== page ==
Investigators started work yesterday to establish the cause of a fire on a Boeing Dreamliner at London's Heathrow Airport, a new setback for the high-tech model after it was grounded at the start of the year because of battery problems.
The fire broke out on the plane, operated by Ethiopian Airlines, on Friday afternoon, when it was parked at a remote stand with no passengers on board, eight hours after arriving from Addis Ababa.
No one was injured. The plane was the first of the 787 fleet to resume flight after the battery-related grounding earlier this year.
"The aircraft has been moved to a secure hangar at Heathrow and the investigation has begun," said a spokesman for Britain's Air Accidents Investigation Branch (AAIB).
The AAIB will lead the investigation, he said, working alongside the US federal aviation administration and National Transportation Safety Board (NTSB), Ethiopian Airlines and Boeing.
Analysts say Boeing will be keen to reassure airlines, travellers and investors over the cause of the fire as quickly as possible but it will be up to investigators to decide how much information to release and when. Under aviation rules there are restrictions on how much companies can say about the details of an ongoing accident investigation.
Meanwhile Ethiopian Airlines, one of Africa's top five carriers, said it would continue to fly its Dreamliner fleet. "We have not grounded any of our aircraft," the carrier said yesterday. "The incident at Heathrow happened while the plane was on the ground and had been for more than eight hours and was not related to flight safety."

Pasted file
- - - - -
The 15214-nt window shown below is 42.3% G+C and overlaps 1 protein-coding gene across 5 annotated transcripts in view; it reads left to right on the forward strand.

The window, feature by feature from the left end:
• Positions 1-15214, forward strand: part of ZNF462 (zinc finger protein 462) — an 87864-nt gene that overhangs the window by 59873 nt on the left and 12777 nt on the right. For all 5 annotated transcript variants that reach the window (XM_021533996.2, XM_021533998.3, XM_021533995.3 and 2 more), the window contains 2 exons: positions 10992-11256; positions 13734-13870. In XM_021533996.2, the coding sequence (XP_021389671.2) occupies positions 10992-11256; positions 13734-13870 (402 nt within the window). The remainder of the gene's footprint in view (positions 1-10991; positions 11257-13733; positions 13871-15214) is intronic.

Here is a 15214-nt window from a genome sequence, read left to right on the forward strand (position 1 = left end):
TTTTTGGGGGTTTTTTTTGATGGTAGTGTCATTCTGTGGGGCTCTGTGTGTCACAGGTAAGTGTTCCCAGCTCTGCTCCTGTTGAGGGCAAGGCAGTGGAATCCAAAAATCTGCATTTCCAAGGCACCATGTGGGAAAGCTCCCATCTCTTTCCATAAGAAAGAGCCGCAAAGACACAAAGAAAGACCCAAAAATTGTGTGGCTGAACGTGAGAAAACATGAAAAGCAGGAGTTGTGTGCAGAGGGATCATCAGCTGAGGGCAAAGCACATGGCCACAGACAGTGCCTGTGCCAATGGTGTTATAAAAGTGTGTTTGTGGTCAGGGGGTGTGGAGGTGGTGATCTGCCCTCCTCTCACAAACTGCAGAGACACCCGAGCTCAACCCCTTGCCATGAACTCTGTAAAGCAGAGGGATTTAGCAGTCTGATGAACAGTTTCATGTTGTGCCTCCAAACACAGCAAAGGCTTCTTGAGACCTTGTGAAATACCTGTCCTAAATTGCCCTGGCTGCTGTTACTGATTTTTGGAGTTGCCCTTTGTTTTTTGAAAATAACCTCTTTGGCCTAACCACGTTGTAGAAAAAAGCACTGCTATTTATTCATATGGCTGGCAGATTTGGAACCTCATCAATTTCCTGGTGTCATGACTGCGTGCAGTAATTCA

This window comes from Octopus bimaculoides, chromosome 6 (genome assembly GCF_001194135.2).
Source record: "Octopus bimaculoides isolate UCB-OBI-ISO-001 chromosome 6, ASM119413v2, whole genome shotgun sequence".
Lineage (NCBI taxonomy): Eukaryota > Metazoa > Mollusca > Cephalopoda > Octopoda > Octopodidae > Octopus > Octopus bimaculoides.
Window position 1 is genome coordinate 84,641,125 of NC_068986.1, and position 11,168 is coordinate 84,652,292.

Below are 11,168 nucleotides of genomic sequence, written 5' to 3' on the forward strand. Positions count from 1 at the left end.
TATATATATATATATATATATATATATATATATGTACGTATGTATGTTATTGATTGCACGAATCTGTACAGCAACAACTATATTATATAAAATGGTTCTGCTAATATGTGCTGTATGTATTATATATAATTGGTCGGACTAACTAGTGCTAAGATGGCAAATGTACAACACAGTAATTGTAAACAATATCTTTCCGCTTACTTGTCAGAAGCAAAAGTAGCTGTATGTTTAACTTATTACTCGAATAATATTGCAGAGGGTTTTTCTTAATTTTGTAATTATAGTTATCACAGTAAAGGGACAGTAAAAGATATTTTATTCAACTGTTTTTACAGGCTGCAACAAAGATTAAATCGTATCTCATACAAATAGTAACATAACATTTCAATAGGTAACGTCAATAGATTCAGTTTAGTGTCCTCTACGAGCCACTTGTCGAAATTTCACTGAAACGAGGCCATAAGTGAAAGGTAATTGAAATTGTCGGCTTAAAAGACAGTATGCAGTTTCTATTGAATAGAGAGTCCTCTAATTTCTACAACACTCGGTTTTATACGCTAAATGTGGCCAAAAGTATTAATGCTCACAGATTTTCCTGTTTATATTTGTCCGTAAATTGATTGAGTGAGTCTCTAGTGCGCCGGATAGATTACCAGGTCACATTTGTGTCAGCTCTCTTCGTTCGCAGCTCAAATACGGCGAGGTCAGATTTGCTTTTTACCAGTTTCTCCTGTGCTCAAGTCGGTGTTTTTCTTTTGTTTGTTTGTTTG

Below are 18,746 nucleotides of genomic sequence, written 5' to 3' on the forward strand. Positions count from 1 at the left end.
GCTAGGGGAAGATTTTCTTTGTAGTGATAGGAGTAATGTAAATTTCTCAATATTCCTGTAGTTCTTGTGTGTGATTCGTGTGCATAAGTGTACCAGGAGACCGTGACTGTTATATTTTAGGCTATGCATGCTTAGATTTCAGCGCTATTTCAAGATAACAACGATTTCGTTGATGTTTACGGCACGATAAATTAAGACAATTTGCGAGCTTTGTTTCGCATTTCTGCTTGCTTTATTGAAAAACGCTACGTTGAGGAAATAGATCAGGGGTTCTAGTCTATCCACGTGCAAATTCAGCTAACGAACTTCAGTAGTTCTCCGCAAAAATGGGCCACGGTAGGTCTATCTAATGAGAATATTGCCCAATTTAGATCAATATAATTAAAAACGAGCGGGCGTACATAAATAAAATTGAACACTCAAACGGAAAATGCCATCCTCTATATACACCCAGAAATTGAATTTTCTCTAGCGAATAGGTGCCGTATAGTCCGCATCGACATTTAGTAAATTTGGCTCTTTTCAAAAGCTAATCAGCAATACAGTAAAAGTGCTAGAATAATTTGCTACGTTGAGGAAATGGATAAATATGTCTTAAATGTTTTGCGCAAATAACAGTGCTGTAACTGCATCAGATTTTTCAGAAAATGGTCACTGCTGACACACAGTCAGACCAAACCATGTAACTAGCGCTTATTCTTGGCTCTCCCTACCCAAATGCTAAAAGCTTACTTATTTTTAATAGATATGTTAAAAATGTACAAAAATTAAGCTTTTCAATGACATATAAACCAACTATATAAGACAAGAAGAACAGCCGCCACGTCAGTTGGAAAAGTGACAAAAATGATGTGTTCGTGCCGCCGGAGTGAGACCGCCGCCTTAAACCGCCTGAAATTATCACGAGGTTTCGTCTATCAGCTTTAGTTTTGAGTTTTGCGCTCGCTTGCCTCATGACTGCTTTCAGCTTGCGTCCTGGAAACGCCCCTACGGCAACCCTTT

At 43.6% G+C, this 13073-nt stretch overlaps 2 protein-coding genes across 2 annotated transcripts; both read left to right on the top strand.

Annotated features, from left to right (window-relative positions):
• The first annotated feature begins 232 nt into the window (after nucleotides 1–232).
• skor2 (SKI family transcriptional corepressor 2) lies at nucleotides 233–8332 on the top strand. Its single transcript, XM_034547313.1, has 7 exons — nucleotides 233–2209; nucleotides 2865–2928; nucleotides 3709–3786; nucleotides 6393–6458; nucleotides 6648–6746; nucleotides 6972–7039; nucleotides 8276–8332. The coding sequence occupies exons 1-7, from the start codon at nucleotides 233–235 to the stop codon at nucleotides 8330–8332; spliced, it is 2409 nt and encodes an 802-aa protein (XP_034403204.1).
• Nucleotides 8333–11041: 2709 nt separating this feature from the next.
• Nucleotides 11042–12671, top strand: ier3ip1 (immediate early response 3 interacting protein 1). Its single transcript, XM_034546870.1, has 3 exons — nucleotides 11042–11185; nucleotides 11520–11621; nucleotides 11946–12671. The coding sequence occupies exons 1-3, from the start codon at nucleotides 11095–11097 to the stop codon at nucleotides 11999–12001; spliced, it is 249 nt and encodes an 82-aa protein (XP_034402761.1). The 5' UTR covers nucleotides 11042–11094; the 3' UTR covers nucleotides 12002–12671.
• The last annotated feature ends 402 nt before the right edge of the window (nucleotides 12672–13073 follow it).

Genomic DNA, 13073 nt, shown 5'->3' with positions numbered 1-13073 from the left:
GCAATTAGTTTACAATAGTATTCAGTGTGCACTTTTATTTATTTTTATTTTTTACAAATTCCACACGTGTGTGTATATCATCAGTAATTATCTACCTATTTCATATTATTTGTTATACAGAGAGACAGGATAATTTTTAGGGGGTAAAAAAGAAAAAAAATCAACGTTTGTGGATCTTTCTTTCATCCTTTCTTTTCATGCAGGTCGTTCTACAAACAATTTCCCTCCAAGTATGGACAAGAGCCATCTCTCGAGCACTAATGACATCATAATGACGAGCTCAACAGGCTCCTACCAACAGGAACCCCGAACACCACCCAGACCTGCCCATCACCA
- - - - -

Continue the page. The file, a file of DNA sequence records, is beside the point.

Separately, engineers from Britain's Thomson Airways were inspecting their own Boeing Dreamliner after it had to turn back during a flight on Friday from Manchester in England to Sanford in Florida because of an unspecified technical issue. Thomson Airways is one of six European airlines owned by TUI Travel , the world's largest tour operator.
The two incidents are a blow for Boeing, particularly as the entire global fleet of Dreamliners had to be grounded for three months, ending in April, after one high-tech battery caught fire and another overheated.
Boeing shares closed down 4.7 per cent at US$101.87 on Friday, knocking $3.8 billion off the company's market capitalisation - its shares are still up 35 per cent this year. The Dreamliner's two batteries are in electrical compartments located low down and near the front and middle of the plane. Damage to the Ethiopian plane appears to be on top of the fuselage, close to the tail, according to video from the scene on Friday.
Mark Rosenker, a former NTSB chairman, said the Heathrow incident was extraordinary, coming so soon after the fleet had returned to service, but warned against jumping to conclusions.
"It's very early. No one knows where the fire started at this point," Mr Rosenker said, adding it could be something as simple as a coffee pot left on in a galley.
A spokesman for GS Yuasa, which makes the Dreamliner batteries, said he had not received any information on the London fire. The 787 is Boeing's biggest bet on new technology in nearly 20 years. It cost an estimated $32bn to develop and Boeing plans to use hundreds of innovations such as its carbon-fibre composite skin and electrical system to enhance other jets.
The 787 Dreamliner fleet was grounded by regulators at the start of the year after batteries overheated on two of the jets within two weeks, including a fire in a parked Japan Airlines plane in Boston.
Boeing was forced to halt deliveries of the jet while it was grounded and airlines stopped ordering the plane at that time.
Orders have since resumed and Boeing has logged 83 Dreamliner orders this year, bringing its current order book to 930 planes.